Here's a useful trick for testing whether a statement weakens or strengthens – look at the opposite statement!

Sometimes the relevance of the opposite (or negation) of a statement is easier to discern. In this case, we have

(not D) Retail coffee-sellers do expect that consumers are content to pay more for decaf...

Well if that's the case, then retailers can get away with charging more and it has nothing to do with the cost of decaffeinating the coffee. So, (not D) is definitely relevant and definitely strengthens the argument. It must be the case that (D) then weakens.

Hope that helps!
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New post 31 Jul 2012, 11:21
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Follow-up note to my previous comment:

Negating a statement can sometimes be confusing and always time-consuming, so this is a technique you should only use when you are down to just a couple choices and really can't make a decision. But, in those scenarios I find it pretty useful.

Cheers,
Mark
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New post 02 Aug 2012, 20:46
MarkSullivan wrote:
Follow-up note to my previous comment:

Negating a statement can sometimes be confusing and always time-consuming, so this is a technique you should only use when you are down to just a couple choices and really can't make a decision. But, in those scenarios I find it pretty useful.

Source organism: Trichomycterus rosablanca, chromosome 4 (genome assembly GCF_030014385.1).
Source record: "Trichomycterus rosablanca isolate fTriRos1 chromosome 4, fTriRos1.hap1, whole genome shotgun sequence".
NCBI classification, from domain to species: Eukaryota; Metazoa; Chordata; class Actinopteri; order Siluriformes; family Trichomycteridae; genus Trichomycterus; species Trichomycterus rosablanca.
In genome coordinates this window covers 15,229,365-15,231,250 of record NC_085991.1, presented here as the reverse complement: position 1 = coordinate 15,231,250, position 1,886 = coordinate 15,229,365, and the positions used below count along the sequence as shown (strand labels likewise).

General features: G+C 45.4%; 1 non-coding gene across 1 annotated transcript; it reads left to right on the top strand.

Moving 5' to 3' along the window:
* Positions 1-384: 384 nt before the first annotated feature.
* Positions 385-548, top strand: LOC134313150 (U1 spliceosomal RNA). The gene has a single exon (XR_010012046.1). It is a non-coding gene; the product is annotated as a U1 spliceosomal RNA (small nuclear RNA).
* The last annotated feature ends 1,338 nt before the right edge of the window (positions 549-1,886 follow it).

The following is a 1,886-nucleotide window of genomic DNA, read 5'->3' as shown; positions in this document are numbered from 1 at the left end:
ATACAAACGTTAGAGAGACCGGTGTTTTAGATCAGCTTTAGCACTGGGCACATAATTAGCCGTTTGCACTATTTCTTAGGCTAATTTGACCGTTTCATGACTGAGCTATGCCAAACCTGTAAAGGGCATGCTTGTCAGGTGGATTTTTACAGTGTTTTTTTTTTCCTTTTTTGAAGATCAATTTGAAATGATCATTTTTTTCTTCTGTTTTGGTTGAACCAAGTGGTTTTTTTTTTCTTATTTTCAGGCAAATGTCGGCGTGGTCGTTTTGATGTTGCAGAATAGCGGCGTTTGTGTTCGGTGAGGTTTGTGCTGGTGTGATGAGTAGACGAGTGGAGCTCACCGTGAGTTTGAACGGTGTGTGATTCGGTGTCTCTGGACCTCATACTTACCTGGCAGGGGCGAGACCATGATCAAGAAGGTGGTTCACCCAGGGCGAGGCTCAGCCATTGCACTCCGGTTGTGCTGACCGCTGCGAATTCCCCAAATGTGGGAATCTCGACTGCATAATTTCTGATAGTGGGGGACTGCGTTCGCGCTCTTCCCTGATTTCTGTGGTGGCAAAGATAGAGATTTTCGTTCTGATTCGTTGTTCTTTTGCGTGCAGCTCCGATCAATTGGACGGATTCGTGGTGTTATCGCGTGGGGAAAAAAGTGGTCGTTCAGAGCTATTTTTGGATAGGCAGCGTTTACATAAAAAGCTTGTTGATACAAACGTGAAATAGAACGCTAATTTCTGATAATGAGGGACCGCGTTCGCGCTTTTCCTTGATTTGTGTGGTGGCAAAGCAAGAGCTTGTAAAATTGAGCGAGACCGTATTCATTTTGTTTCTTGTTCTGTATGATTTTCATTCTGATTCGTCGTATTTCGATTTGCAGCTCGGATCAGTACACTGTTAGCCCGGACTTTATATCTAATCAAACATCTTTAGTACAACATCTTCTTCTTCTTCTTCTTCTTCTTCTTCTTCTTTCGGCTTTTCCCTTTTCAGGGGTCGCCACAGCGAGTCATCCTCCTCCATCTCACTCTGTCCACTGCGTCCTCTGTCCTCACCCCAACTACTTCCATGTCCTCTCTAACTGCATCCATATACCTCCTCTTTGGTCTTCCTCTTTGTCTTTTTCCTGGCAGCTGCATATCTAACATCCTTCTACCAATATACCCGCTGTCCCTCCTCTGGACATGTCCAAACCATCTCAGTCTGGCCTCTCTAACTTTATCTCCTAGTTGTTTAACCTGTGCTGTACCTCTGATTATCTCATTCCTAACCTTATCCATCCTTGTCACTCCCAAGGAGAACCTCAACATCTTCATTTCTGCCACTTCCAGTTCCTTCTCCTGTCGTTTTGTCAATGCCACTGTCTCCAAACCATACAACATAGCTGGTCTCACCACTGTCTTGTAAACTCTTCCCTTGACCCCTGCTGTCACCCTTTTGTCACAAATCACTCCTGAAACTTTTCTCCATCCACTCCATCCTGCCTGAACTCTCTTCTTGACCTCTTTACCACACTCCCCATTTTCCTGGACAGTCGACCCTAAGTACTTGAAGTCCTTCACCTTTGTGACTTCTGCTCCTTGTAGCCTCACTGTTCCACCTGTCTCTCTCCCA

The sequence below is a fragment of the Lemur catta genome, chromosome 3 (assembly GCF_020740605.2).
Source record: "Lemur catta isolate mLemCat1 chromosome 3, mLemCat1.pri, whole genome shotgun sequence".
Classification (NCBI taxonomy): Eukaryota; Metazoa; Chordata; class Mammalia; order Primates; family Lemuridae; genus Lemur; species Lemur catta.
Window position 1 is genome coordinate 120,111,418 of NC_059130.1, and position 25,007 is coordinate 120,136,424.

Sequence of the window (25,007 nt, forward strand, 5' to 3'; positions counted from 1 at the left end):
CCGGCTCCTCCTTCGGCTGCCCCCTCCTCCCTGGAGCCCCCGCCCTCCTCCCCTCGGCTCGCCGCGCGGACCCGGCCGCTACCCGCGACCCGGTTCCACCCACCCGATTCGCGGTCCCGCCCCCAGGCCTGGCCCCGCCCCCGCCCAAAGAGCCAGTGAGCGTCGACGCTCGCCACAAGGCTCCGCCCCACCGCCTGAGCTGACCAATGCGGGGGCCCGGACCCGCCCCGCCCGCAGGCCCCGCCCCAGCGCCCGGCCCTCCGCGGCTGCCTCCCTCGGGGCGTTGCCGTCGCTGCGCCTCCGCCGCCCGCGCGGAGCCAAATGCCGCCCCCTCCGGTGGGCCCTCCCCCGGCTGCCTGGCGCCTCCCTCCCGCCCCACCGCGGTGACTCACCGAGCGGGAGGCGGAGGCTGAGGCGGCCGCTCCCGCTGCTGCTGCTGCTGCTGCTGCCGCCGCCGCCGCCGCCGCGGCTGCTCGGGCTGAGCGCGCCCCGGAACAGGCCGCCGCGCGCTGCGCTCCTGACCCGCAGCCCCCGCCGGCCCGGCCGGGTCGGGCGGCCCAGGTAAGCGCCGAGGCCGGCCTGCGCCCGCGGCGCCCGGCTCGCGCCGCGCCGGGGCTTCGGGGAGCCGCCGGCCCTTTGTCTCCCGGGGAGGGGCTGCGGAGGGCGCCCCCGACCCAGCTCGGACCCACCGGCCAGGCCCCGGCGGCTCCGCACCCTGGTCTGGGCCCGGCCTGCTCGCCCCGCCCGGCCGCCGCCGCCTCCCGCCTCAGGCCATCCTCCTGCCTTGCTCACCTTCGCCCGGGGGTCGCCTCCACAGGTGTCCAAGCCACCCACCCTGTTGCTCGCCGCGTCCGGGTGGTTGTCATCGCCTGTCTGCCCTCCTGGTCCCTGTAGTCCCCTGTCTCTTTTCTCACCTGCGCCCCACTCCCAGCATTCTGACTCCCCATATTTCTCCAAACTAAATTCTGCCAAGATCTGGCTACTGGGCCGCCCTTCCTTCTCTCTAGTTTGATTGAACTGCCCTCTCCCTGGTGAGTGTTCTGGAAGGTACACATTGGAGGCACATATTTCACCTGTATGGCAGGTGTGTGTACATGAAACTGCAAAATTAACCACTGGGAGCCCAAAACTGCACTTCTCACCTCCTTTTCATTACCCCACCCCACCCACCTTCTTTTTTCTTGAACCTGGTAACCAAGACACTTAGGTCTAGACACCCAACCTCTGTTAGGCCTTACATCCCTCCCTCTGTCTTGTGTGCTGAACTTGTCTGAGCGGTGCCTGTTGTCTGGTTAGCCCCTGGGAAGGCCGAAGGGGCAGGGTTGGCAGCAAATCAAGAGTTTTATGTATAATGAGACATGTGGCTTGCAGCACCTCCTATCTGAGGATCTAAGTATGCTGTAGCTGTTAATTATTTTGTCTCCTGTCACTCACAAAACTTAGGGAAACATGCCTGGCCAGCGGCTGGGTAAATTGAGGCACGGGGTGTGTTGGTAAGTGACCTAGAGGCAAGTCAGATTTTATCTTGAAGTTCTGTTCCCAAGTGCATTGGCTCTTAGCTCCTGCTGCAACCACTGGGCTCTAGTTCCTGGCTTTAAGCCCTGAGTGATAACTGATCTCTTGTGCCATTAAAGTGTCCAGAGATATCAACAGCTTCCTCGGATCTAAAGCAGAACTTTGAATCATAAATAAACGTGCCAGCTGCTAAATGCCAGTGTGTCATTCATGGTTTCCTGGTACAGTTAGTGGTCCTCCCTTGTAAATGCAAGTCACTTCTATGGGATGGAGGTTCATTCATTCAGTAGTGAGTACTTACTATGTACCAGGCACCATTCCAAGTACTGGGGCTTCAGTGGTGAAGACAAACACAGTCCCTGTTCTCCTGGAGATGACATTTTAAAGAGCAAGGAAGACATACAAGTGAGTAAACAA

Cheers,
Mark



Mark,
Thanks for your reply. However, I am not sure how retailers' expectation has got anything to do with the prices! For instance, a gas station could *expect* customers to pay $5K/gallon. However, that's not how the real prices are assigned. There is an economics to it. I, as a customer, could expect to pay only $0.01/gallon for the gas. What effect does it have on the gas prices? Nothing.

Am I correct?

Appreciate your thoughts.

Thanks
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Re: The retail price of decaffeinated coffee is considerably  [#permalink]

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New post 03 Aug 2012, 13:33
voodoochild wrote:
The retail price of decaffeinated coffee is considerably higher than that of regular coffee. However, the process by which coffee beans are decaffeinated is fairly simple and not very costly. Therefore, the price difference cannot be accounted for by the greater cost of providing decaffeinated coffee to consumer.

The argument relies on assuming which one of the following?

A. Process regular coffee costs more than processing decaffeinated coffee.
B. Price differences between products can generally be accounted for by such factors as supply and demand, not by differences in production costs.
C. There is little competition among companies that process decaffeinated coffee.